after the starting, the number of "branch growing positions" is always large enough to ensure the continuation of the game.

Note that according to the above strategy, the first column is totally determined. It's the sequence $(a_n)_n$ where $a_{n + 1}$ is the smallest integer larger than $a_n$ such that $a_n + a_{n + 1}$ is prime.

This sequence has logarithmic density by the prime number theorem, just as the sequence of primes. So at step $n$ we have about $n/2\log(n)$ growing positions, which is a lot!

There are of course many details to fill in, such as the parity problem. Therefore I don't think a rigorous solution would be easy.


EDIT:

There was an error in my picture above: I put $18$ to the right of $15$.

But this is very easy to correct. In the beginning you might need to manually change several values, but in my case I only encountered problem with $44$, in which case I moved $38$ down to the side of $21$. After that, everything is automatic. For example:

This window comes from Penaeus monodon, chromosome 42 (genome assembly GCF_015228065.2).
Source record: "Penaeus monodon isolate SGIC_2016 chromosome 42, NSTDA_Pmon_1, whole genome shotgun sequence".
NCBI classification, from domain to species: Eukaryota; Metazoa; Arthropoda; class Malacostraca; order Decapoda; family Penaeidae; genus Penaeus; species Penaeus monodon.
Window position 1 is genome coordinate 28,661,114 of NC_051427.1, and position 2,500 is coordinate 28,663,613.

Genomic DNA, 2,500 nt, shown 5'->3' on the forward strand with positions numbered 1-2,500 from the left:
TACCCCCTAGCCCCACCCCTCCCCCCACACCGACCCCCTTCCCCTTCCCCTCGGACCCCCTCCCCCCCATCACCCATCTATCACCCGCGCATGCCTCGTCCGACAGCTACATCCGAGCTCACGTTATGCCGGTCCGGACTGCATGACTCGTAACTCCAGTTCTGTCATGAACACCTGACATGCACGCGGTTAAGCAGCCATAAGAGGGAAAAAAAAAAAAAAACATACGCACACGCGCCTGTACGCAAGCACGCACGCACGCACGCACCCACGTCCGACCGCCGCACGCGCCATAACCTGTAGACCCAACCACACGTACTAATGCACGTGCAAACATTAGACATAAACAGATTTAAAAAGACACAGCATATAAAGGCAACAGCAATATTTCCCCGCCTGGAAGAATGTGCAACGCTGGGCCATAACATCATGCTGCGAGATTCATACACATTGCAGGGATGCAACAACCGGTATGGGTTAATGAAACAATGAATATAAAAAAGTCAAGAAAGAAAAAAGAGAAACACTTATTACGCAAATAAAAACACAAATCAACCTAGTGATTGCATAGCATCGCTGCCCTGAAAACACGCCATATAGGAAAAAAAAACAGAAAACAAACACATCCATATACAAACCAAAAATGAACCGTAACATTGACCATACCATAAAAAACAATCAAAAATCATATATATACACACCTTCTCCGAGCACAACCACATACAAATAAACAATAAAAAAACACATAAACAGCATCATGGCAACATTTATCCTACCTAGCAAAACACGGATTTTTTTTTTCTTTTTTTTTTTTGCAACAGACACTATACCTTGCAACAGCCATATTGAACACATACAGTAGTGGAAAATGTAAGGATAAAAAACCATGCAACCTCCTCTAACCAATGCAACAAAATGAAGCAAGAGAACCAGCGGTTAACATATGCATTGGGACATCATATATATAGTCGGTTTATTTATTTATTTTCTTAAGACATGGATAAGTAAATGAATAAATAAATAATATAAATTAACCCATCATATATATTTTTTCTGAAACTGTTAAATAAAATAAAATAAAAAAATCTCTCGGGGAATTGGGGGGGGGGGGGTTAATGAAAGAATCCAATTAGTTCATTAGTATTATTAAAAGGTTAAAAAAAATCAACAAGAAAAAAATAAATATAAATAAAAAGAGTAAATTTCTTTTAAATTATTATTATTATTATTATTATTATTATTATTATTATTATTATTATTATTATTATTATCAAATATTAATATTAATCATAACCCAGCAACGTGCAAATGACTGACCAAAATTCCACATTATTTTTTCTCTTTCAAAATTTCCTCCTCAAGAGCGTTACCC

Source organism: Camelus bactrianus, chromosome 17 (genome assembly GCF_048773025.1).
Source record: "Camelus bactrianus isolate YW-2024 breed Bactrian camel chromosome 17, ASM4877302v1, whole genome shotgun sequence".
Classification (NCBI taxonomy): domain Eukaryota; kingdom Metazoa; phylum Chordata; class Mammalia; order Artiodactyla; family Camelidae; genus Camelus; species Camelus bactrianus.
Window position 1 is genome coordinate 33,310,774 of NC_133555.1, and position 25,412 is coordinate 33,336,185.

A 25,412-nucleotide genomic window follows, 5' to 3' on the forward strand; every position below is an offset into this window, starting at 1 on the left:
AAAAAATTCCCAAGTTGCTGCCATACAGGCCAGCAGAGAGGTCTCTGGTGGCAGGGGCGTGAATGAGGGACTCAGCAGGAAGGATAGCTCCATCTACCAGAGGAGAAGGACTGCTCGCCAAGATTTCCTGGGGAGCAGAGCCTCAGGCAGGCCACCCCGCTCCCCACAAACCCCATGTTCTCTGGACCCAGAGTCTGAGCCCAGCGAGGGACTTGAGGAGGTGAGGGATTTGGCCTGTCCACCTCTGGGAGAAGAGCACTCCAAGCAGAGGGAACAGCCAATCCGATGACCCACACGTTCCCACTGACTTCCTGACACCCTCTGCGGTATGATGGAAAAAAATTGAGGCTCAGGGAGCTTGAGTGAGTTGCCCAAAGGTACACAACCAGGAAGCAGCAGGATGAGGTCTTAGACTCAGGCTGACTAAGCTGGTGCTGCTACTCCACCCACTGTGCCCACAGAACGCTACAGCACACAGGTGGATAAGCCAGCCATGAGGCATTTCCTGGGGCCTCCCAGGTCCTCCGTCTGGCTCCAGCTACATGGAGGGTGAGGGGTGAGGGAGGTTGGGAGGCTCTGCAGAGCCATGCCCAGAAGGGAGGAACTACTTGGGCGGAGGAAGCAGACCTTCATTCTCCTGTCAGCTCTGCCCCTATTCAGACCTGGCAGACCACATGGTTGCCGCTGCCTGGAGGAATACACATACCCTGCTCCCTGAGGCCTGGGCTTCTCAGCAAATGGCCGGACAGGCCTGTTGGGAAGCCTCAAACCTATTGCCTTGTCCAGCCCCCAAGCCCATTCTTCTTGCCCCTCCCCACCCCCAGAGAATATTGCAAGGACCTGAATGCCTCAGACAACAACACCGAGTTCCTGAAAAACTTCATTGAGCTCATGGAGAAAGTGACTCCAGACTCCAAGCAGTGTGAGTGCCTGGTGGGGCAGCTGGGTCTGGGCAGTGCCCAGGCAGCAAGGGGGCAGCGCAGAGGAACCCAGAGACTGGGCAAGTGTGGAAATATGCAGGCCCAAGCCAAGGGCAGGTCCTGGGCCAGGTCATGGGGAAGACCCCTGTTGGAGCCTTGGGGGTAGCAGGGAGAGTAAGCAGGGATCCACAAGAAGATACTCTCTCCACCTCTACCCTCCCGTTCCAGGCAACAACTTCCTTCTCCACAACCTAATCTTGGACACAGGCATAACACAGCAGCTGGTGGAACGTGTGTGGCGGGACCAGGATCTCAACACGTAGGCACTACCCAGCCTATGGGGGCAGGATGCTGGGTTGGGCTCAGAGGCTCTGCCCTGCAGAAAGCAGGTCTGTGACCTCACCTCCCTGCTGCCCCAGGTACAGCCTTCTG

This is one possible arrangement for $1$ to $999$:
1, 18
2, 5, 6, 11, 12, 17, 20, 23, 24, 29, 30, 41, 48, 49, 54, 59, 68, 71, 78, 85, 88, 93, 98, 99, 124, 127, 144, 149, 158, 159, 172, 175, 178, 181, 186, 187, 196, 205, 214, 217, 222, 227, 230, 233, 234, 245, 246, 253, 256, 265, 276, 281, 282, 287, 290, 303, 304, 313, 318, 323, 324, 329, 330, 343, 348, 353, 356, 363, 364, 369, 370, 373, 378, 383, 386, 401, 408, 413, 414, 425, 428, 431, 432, 445, 462, 467, 470, 483, 484, 487, 496, 501, 508, 513, 518, 521, 528, 533, 536, 551, 552, 557, 560, 563, 566, 585, 586, 595, 598, 603, 610, 613, 616, 621, 628, 631, 646, 657, 662, 665, 696, 703, 706, 721, 730, 741, 746, 747, 752, 759, 764, 767, 776, 777, 782, 785, 794, 803, 806, 807, 812, 815, 822, 835, 858, 863, 870, 871, 876, 877, 882, 895, 916, 945, 956, 957, 974, 975, 998, 999
3, 8
4, 9, 14, 15, 26, 27, 32, 35, 44, 45, 56, 57, 74, 75, 76, 81, 82, 97, 102, 109, 114, 119, 120, 131, 132, 137, 140, 143, 150, 161, 170, 179, 180, 193, 204, 215, 216, 241, 250, 259, 262, 279, 284, 285, 292, 295, 298, 301, 306, 307, 312, 319, 334, 339, 344, 347, 354, 355, 384, 385, 388, 399, 410, 411, 416, 423, 434, 443, 464, 465, 472, 475, 478, 489, 494, 497, 500, 509, 512, 519, 530, 531, 538, 549, 554, 555, 568, 583, 588, 593, 600, 601, 622, 627, 632, 645, 656, 663, 698, 701, 708, 715, 718, 729, 754, 757, 766, 783, 784, 787, 792, 809, 810, 817, 820, 837, 856, 865, 868, 873, 874, 879, 880, 897, 904, 907, 924, 943, 946, 961, 970, 979, 994